Dietary data were collected from the semi-quantitative FFQ [19]. All of the risk factors and FFQ were collected in the same year. To minimize participants’ recall bias as much as possible, this study made a commitment to provide each participant with a health report to increase their motivation to answer accurately, and provided uniform metrics of food consumption and different portions of foods for reference by participants at the survey site. Food items consumed frequently in the population were categorized into 20 categories including rice, wheat flour, cereal, tubers(e.g. white potatoes), fried dough, pork, red meat, poultry, viscera, fish and shrimp, dairy products, beans and bean products, egg and egg dishes, vegetables, pickled vegetables, salted and preserved vegetables, vermicelli, pastry, fruits, and nuts [19]. Participants were asked to recall the portion size, frequency, and cycle of 20 food categories for the past year. The traditional Chinese unit Liang was used to measure the portion size, participants were helped to estimate sizes accurately, and finally converted to grams (e.g. 1 Liang = 50 g). Information on the cycle of consumption for each food category was collected by using five categories (never, daily, weekly, monthly, and yearly). Finally, the mean intake in grams/day of each food category was assessed based on portion size, frequency, and cycle.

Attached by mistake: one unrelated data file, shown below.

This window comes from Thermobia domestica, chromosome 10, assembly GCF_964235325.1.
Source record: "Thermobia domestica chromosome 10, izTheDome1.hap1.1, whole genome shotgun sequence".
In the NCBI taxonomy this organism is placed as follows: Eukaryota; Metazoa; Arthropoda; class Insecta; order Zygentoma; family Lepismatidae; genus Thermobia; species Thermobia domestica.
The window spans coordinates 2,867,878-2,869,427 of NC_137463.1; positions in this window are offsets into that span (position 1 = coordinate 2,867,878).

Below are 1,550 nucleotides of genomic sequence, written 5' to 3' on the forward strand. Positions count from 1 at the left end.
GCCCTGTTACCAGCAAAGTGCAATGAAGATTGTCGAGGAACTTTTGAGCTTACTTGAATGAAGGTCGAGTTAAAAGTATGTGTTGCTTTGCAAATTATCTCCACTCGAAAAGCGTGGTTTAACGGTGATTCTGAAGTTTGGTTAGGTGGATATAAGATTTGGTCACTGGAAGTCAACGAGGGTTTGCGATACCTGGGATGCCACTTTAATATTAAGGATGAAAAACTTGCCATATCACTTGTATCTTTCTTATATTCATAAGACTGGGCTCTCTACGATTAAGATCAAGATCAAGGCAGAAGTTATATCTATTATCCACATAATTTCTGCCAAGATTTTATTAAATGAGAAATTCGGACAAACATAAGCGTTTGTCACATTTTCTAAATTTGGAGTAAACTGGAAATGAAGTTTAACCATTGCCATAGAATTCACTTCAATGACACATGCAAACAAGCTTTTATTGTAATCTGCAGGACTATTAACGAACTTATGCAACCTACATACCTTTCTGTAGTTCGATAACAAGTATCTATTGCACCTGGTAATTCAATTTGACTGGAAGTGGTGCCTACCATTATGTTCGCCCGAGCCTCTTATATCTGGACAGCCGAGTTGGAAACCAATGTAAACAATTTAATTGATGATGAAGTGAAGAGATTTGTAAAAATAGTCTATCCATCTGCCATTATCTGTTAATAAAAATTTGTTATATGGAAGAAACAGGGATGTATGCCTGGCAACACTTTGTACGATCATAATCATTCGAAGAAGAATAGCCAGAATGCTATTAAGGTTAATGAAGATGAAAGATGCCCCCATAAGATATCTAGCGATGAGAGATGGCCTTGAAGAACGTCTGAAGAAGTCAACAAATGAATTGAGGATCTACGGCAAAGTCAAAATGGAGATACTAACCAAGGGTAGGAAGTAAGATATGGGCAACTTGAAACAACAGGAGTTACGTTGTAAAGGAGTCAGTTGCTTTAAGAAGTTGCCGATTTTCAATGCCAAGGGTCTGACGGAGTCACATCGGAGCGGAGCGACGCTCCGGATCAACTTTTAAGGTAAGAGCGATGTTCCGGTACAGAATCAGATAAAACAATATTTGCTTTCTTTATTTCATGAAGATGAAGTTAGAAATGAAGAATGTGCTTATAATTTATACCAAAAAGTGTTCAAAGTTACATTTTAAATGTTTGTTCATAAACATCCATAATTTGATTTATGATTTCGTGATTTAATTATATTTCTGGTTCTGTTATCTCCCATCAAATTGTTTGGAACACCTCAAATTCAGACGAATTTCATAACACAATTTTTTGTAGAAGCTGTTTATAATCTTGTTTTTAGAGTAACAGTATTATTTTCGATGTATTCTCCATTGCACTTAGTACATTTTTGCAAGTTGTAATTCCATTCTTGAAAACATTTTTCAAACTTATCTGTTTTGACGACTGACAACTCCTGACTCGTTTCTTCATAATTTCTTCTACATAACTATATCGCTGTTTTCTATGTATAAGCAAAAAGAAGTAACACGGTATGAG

Dietary pattern identification

Dietary patterns were derived by an exploratory approach of factor analysis combined with cluster analysis, a method that has been widely used in the construction of dietary patterns [29, 30]. Factor analysis identified food groups that were frequently consumed together. Four factors were retained in ground and underground workers, by combining with the Akaike information criterion value, Schwarz Bayesian criterion value (which produces fewer factors with less significance) [31], scree test, and eigenvalues. Foods with factor loading ≥0.2 were retained after varimax rotation, while foods with factor loading ≥0.35 were considered highly important to each factor [32]. Participants were assigned a factor score computed for detecting the actual underlying and unobservable factor [33]; meanwhile, the factor scores were used in the cluster analysis after being standardized.